The house of representatives has finally admitted a petition from the “Mutual Union of the Tiv in America” which was earlier rejected under controversial circumstances.
Femi Gbajabiamila, the speaker, admitted the petition for consideration during Tuesday’s plenary session when it was presented again by Mark Gbillah from Benue state.
The petition accused the federal government of not resettling the Tiv people displaced from their ancestral land through various attacks.
Thousands of Nigerians were reportedly displaced in the north-central region as a result of the farmer-herders crises.
It was rejected last two weeks when Idris Wase, the deputy speaker, presided over the plenary session,
He had questioned the eligibility of the signatories because they do not “really know” the situation in Nigeria.
His decision was widely criticised by many Nigerians but Wase said his contention was on the “legality of the petitioners and not on whether Nigerians in the diaspora have a right to petition the house or not”.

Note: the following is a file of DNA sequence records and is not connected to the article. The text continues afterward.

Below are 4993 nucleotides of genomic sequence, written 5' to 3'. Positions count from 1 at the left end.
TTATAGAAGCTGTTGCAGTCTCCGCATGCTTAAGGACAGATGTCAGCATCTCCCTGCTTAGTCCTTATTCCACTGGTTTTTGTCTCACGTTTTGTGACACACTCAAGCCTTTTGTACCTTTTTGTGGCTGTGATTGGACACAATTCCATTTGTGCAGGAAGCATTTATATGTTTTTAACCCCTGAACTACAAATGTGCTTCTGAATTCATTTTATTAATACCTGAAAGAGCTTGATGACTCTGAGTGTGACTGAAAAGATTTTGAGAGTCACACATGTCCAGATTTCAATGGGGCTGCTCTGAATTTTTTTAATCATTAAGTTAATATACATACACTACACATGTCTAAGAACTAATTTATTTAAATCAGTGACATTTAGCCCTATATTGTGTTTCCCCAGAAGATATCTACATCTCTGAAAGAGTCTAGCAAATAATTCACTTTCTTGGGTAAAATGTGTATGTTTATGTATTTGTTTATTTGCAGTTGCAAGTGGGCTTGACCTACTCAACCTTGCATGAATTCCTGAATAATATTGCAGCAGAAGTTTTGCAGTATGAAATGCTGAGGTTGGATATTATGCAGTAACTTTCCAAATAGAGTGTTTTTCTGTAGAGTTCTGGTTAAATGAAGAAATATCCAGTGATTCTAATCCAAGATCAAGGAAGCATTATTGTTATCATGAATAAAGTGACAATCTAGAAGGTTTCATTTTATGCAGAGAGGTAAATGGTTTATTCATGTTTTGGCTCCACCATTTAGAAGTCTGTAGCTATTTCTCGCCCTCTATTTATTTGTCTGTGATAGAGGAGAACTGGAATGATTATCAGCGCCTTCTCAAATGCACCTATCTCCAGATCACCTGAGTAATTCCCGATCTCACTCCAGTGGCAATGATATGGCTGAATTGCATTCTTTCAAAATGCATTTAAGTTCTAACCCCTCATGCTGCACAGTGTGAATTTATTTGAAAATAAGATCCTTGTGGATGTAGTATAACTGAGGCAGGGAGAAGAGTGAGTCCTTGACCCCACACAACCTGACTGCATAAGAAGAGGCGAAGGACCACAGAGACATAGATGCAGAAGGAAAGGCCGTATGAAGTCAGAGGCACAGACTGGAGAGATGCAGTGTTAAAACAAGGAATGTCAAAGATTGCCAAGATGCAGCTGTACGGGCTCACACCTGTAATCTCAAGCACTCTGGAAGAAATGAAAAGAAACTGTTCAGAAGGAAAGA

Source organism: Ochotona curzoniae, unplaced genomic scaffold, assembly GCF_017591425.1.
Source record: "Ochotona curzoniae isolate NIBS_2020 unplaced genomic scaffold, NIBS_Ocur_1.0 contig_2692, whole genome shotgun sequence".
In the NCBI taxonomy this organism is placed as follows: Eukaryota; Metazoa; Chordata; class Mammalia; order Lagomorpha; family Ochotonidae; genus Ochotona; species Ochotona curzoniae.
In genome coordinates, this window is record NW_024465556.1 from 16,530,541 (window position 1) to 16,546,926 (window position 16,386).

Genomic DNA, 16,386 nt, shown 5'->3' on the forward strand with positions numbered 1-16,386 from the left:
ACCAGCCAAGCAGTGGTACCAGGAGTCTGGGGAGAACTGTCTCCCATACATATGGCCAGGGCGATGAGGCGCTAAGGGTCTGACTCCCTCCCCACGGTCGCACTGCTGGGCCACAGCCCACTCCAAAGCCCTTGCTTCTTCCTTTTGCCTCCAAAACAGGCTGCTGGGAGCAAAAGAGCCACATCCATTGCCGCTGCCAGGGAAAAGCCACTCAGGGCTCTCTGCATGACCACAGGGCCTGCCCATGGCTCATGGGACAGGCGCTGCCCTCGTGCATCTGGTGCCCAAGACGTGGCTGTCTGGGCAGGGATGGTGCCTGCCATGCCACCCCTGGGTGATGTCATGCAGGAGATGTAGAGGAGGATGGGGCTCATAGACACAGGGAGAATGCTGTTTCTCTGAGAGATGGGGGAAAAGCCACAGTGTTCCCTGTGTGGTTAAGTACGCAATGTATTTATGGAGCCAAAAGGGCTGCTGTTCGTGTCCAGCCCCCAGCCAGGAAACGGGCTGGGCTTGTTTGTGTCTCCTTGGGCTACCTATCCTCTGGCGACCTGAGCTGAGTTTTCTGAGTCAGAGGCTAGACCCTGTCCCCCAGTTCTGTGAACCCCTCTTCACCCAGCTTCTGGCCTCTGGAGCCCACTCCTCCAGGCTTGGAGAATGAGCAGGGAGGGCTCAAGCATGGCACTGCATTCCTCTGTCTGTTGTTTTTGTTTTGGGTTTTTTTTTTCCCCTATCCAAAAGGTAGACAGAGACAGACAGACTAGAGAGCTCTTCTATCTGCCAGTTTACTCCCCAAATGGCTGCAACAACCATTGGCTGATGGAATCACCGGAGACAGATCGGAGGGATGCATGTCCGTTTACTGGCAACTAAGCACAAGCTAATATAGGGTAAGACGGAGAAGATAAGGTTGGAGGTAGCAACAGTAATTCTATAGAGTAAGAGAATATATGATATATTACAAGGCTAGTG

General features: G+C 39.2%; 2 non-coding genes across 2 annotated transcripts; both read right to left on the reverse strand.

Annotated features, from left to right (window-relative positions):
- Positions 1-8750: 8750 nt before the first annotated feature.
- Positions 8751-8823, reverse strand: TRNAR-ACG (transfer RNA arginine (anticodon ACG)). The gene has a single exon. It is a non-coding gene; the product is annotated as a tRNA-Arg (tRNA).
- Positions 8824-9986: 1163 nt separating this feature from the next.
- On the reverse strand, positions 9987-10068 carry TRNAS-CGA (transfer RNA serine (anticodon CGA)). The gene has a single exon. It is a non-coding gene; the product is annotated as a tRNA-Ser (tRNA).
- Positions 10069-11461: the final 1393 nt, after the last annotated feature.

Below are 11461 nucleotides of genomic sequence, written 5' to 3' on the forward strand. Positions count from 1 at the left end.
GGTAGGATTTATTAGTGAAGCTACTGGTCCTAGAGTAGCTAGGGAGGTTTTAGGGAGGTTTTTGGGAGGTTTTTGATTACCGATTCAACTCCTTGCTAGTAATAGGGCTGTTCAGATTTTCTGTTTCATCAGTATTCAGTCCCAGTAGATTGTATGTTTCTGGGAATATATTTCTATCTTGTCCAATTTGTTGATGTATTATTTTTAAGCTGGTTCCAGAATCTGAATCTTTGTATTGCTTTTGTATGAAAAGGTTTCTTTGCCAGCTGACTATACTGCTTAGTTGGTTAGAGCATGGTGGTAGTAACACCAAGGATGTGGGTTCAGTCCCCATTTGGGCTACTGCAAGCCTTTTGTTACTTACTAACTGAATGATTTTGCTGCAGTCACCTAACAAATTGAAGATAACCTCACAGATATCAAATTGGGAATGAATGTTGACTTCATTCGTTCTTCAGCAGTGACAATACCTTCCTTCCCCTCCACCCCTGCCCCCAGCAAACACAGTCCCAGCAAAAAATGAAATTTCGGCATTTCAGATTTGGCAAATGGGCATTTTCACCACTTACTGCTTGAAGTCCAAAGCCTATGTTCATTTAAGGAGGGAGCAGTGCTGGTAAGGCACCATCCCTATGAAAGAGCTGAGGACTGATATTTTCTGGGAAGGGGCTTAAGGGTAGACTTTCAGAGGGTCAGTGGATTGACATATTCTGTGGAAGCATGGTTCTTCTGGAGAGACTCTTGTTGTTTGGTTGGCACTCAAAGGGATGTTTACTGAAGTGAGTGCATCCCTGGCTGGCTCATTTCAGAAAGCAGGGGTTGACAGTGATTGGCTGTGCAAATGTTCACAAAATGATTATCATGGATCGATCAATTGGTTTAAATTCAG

Gbajabiamila said the deputy speaker was misunderstood and that the house does not discriminate against Nigerians no matter where they are.
“The house of representatives does not discriminate against Nigerians wherever they may be. And whatever the protest involved may be, they remain Nigerians,” he said.
“I must also say that the deputy speaker of the house of representatives has been a champion for diaspora voting and was also involved very much in the creation of diaspora committee in the house some years back.”